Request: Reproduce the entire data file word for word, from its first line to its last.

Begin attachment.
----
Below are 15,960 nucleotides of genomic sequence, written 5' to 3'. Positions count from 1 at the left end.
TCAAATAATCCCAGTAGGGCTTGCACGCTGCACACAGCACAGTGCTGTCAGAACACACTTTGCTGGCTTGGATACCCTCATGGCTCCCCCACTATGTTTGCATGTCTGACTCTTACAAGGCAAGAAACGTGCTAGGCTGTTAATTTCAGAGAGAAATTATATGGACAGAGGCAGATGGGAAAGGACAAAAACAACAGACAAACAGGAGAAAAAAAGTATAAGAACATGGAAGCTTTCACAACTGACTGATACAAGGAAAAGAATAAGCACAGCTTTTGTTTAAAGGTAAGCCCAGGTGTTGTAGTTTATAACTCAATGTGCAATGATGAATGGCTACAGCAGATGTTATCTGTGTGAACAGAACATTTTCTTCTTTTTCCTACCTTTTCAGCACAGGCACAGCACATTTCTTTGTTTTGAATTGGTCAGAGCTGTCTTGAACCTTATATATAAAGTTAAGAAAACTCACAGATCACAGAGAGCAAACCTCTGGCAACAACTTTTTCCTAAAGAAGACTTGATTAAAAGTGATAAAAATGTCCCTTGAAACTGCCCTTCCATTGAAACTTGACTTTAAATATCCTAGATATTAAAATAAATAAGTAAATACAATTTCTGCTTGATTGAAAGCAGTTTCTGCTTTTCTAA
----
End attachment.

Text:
Below are 15,960 nucleotides of genomic sequence, written 5' to 3'. Positions count from 1 at the left end.
TCAAATAATCCCAGTAGGGCTTGCACGCTGCACACAGCACAGTGCTGTCAGAACACACTTTGCTGGCTTGGATACCCTCATGGCTCCCCCACTATGTTTGCATGTCTGACTCTTACAAGGCAAGAAACGTGCTAGGCTGTTAATTTCAGAGAGAAATTATATGGACAGAGGCAGATGGGAAAGGACAAAAACAACAGACAAACAGGAGAAAAAAAGTATAAGAACATGGAAGCTTTCACAACTGACTGATACAAGGAAAAGAATAAGCACAGCTTTTGTTTAAAGGTAAGCCCAGGTGTTGTAGTTTATAACTCAATGTGCAATGATGAATGGCTACAGCAGATGTTATCTGTGTGAACAGAACATTTTCTTCTTTTTCCTACCTTTTCAGCACAGGCACAGCACATTTCTTTGTTTTGAATTGGTCAGAGCTGTCTTGAACCTTATATATAAAGTTAAGAAAACTCACAGATCACAGAGAGCAAACCTCTGGCAACAACTTTTTCCTAAAGAAGACTTGATTAAAAGTGATAAAAATGTCCCTTGAAACTGCCCTTCCATTGAAACTTGACTTTAAATATCCTAGATATTAAAATAAATAAGTAAATACAATTTCTGCTTGATTGAAAGCAGTTTCTGCTTTTCTAA